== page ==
“Her achievements and those of children like her deserve to be celebrated…”

It’s that time of year again, graduation.  As I scroll through Facebook, I see post after post of adoring parents boasting the accomplishments of their children: Grade Point Average, college pursuits, athletic achievements, class rankings, and more.  These parents are excited and proud!  They and their children have worked very hard and this is their time to celebrate the achievements of their children.

This year, I am among them.  My third child is graduating from high school.  So it’s my turn to boast: He’s Valedictorian, ranked 7th in his class with a 4.14 GPA.  He’s achieved many athletic awards in his high school career including All Academic, Most Valuable Player, and All Conference.  He’s heading to a D1 school to play football on an academic scholarship.  My oldest is a senior in college.  She’s made the dean’s list all four years.  She’s an accomplished musician who plays four instruments. She’ll soon have a bachelor’s degree in music and be a certified music therapist.  My oldest son is the number one pitcher on his college baseball team.  He made the President’s list this past year and is working toward transferring to a D2 college to play baseball and pursue a career in exercise science.

So now for my youngest:  My Anna  is 12 years old.  She is severely autistic.  She’s currently working on basic reading, conversational, and functional living skills.  She attends school in an autistic impaired classroom and ABA therapy for 15 hours a week.

When I think about all four of my children, my heart swells with pride, yes  ALL four of them!

My youngest works just as hard as my other children, yet there are no awards for her.  She’ll never have her name mentioned in the newspaper or on a certificate.  She has zero trophies, ribbons or plaques.  She’ll never be invited to a banquet to celebrate her achievements.  And that’s ok!  She doesn’t need those accolades to be a champion in my eyes!

She works hard every day just to do the things that came easily and naturally to her siblings.  Some of her recent achievements include reading sight  words and sounding out longer words.  Her therapists, teachers, and I are all certain she will someday be able to read.  She practices conversations and greetings.  Her therapists are thrilled when they hear her say hi to someone on her own.  We spend weekends working on puzzles of up to 100 pieces.  I can remember years ago when a ten piece puzzle would result in a complete meltdown.  She is handling basic chores and many daily living skills independently.  Functional living now seems like a goal we can reach in the near future.  My dream is that she’ll be able to have a job someday.  I imagine her proudly serving coffee and putting a smile on her customers’ faces.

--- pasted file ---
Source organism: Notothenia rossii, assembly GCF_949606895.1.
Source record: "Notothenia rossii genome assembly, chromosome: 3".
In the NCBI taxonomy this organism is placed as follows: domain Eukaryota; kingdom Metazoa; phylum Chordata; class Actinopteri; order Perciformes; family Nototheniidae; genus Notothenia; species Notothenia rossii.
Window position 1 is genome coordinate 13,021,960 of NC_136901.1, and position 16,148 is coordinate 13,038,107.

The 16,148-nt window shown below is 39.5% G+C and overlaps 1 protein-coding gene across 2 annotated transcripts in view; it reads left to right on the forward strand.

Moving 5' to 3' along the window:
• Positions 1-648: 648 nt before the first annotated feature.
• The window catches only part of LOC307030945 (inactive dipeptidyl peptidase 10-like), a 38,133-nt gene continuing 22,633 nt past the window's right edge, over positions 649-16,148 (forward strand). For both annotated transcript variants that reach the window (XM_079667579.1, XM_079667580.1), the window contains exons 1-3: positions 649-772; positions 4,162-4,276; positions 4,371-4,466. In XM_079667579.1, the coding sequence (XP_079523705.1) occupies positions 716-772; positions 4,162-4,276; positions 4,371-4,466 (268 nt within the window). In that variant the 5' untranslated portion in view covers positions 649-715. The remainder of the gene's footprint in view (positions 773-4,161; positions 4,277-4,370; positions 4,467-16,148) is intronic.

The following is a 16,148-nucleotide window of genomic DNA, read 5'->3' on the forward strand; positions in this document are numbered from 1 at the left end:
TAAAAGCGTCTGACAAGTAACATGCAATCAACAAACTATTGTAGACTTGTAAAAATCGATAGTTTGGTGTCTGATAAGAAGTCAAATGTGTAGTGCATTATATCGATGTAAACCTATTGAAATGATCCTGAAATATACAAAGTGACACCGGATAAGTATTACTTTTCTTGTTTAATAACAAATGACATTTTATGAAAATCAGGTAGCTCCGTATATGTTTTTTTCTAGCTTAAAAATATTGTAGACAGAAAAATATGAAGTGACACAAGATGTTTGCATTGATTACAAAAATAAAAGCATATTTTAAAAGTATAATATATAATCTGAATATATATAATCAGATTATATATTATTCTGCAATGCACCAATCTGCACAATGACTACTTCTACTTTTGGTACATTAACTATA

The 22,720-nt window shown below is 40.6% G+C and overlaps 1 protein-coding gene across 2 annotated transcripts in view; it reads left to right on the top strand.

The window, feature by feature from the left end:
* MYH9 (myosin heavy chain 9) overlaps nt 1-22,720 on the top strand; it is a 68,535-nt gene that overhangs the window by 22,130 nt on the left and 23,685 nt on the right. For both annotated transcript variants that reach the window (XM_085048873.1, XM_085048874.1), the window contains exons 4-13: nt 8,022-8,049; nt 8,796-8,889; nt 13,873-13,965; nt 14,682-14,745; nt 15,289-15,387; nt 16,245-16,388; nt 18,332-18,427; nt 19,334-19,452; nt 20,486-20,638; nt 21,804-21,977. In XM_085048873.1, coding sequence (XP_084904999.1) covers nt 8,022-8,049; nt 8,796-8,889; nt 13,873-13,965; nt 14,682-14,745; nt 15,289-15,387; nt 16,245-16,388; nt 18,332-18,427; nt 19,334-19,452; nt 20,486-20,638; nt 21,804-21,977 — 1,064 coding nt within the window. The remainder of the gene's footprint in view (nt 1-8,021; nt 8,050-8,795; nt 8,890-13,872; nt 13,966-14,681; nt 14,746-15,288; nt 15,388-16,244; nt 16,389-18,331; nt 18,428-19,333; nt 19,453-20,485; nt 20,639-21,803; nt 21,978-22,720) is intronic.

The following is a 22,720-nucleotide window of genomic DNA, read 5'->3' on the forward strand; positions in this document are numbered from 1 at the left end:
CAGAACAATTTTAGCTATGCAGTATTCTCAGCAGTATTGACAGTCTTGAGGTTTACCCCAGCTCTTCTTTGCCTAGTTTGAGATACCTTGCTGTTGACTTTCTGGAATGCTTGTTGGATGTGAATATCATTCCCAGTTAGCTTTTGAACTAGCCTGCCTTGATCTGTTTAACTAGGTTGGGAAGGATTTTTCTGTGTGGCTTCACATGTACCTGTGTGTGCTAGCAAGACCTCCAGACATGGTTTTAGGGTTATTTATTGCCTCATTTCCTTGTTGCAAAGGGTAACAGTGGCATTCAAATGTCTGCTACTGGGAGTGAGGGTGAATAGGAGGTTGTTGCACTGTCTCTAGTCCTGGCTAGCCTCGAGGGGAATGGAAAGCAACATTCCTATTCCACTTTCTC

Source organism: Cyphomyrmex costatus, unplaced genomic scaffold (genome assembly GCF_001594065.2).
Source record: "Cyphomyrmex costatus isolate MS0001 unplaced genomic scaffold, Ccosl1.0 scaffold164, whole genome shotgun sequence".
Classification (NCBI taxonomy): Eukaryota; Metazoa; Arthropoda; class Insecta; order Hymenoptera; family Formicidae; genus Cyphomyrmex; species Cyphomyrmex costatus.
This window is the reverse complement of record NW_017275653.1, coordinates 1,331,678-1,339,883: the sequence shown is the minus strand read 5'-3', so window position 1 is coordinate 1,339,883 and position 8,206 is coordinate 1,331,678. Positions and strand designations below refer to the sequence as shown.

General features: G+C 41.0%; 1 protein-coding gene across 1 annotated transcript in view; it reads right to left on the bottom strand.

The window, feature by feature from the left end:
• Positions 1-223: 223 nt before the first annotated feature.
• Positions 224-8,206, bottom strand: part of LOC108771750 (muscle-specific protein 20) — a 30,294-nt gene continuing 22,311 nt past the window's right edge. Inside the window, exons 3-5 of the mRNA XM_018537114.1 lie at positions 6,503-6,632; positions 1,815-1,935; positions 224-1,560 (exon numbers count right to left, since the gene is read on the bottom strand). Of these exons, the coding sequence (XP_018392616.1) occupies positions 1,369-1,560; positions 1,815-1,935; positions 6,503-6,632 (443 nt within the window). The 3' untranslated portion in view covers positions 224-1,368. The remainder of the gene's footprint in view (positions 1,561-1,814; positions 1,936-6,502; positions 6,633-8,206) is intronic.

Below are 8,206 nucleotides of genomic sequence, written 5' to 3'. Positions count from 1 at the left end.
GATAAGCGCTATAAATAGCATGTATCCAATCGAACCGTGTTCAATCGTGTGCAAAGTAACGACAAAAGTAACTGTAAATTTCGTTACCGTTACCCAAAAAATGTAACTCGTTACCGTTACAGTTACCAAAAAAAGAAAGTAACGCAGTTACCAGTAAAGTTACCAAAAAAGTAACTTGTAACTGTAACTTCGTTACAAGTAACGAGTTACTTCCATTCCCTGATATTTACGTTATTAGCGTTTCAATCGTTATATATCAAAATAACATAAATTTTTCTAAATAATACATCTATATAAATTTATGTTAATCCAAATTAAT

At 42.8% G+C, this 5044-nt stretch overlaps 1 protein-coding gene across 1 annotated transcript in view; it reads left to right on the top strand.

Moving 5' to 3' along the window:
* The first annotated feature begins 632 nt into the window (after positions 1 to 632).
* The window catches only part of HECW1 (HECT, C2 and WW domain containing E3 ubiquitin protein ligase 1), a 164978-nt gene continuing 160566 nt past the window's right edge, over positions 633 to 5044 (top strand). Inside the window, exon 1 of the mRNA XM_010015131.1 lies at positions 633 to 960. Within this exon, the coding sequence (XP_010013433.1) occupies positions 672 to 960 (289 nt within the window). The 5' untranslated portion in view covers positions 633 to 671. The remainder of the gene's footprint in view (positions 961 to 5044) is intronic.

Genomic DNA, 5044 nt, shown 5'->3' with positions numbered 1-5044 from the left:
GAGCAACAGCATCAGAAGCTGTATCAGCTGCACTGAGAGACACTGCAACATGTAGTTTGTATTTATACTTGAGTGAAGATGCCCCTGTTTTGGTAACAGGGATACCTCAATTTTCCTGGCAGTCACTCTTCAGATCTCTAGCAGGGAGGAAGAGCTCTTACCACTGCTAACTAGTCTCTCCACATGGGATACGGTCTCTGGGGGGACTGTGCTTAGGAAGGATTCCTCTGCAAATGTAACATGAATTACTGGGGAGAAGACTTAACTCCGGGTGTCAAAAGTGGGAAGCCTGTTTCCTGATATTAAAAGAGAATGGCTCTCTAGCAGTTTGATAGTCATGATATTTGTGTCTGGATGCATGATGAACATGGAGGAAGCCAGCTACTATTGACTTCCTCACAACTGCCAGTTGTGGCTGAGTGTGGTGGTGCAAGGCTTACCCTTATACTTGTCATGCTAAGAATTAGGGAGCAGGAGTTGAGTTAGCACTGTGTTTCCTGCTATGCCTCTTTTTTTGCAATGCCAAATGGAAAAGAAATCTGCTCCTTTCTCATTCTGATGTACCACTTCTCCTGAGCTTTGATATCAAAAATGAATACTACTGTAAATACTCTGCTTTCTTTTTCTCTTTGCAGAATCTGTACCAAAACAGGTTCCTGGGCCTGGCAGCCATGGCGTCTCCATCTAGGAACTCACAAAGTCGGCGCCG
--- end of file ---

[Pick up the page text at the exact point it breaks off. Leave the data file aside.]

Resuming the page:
All of these skills have taken years and countless hours of school, therapy, and work at home to achieve.  I can’t even begin to describe the pride I feel when I see her achieve a new skill or I hear a positive report from her teacher or therapist. No skill goes unnoticed.  We celebrate everything and take nothing for granted.

When I see the posts of parents with children around her age, I have to admit, it stings.  They compete in sports tournaments, dance recitals, academic events.  They attend birthday parties, social outings, and have many friends.  While I am happy to see how joyful and successful these children are, I can’t help feeling envious. But when I stop to think about how far we’ve come in the nine years we have been battling autism, the envy starts to slip away and the pride takes over.  When she was first diagnosed, she could barely handle a classroom setting for five minutes.  The para had to take her on walks and into the sensory room all day long to avoid meltdowns.  She was awake most of the night, many nights, screaming and crying.  She hated books and would cry and scream if I tried to cuddle up and read with her.  Her stimming and self-injury made the simplest tasks seem impossible.  Life felt hopeless.  Our days were long, and my heart was breaking more every day.

Now we have a calm I never thought was possible.  She sleeps well and rarely cries at night.  She hardly stims or hits herself.  She tries hard to focus on her schoolwork and has recently been caught holding the hand of her classmate.  She loves listening to music.  We spend weekends on the backyard swing singing along to Taylor Swift songs. She’s starting to make comments on our daily activities, instead of scripting.  I know these skills and achievements will not earn her any awards and most wouldn’t post these victories on Facebook.  But these are successes for my Anna!  I’m so proud of her.  Her achievements and those of children like her deserve to be celebrated, posted, awarded and shouted out to the hilltops!  Our children can make great progress and achieve the impossible!

Author, Catherine Berg

Catherine Berg lives in Shelby Township, Michigan. She is a part-time ABA therapist, substitute teacher, and waitress. She is also the mom of three awesome teenagers and one amazing 10-year-old autistic daughter!